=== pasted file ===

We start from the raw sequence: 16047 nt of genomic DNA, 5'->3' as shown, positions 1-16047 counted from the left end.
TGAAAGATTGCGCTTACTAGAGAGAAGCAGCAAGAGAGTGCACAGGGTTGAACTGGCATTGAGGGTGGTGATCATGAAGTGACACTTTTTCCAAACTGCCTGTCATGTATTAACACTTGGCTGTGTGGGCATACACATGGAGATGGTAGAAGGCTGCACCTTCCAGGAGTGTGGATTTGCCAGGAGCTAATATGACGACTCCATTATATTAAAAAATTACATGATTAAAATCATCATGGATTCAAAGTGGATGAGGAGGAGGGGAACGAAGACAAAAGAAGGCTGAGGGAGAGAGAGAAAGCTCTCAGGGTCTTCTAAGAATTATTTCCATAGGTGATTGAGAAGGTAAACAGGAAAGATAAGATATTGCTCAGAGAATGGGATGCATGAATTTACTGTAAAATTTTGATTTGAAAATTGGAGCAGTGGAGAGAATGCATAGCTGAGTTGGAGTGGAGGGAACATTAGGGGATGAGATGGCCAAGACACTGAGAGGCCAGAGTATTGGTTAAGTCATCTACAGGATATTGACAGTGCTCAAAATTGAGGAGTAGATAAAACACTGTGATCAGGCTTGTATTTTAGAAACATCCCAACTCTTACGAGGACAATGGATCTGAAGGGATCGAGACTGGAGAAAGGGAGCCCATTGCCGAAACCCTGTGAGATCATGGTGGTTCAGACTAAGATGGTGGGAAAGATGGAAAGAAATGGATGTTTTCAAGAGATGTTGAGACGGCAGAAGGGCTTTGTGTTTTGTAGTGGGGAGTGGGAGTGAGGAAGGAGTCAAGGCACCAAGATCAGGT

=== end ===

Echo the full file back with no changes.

We start from the raw sequence: 16047 nt of genomic DNA, 5'->3' as shown, positions 1-16047 counted from the left end.
TGAAAGATTGCGCTTACTAGAGAGAAGCAGCAAGAGAGTGCACAGGGTTGAACTGGCATTGAGGGTGGTGATCATGAAGTGACACTTTTTCCAAACTGCCTGTCATGTATTAACACTTGGCTGTGTGGGCATACACATGGAGATGGTAGAAGGCTGCACCTTCCAGGAGTGTGGATTTGCCAGGAGCTAATATGACGACTCCATTATATTAAAAAATTACATGATTAAAATCATCATGGATTCAAAGTGGATGAGGAGGAGGGGAACGAAGACAAAAGAAGGCTGAGGGAGAGAGAGAAAGCTCTCAGGGTCTTCTAAGAATTATTTCCATAGGTGATTGAGAAGGTAAACAGGAAAGATAAGATATTGCTCAGAGAATGGGATGCATGAATTTACTGTAAAATTTTGATTTGAAAATTGGAGCAGTGGAGAGAATGCATAGCTGAGTTGGAGTGGAGGGAACATTAGGGGATGAGATGGCCAAGACACTGAGAGGCCAGAGTATTGGTTAAGTCATCTACAGGATATTGACAGTGCTCAAAATTGAGGAGTAGATAAAACACTGTGATCAGGCTTGTATTTTAGAAACATCCCAACTCTTACGAGGACAATGGATCTGAAGGGATCGAGACTGGAGAAAGGGAGCCCATTGCCGAAACCCTGTGAGATCATGGTGGTTCAGACTAAGATGGTGGGAAAGATGGAAAGAAATGGATGTTTTCAAGAGATGTTGAGACGGCAGAAGGGCTTTGTGTTTTGTAGTGGGGAGTGGGAGTGAGGAAGGAGTCAAGGCACCAAGATCAGGT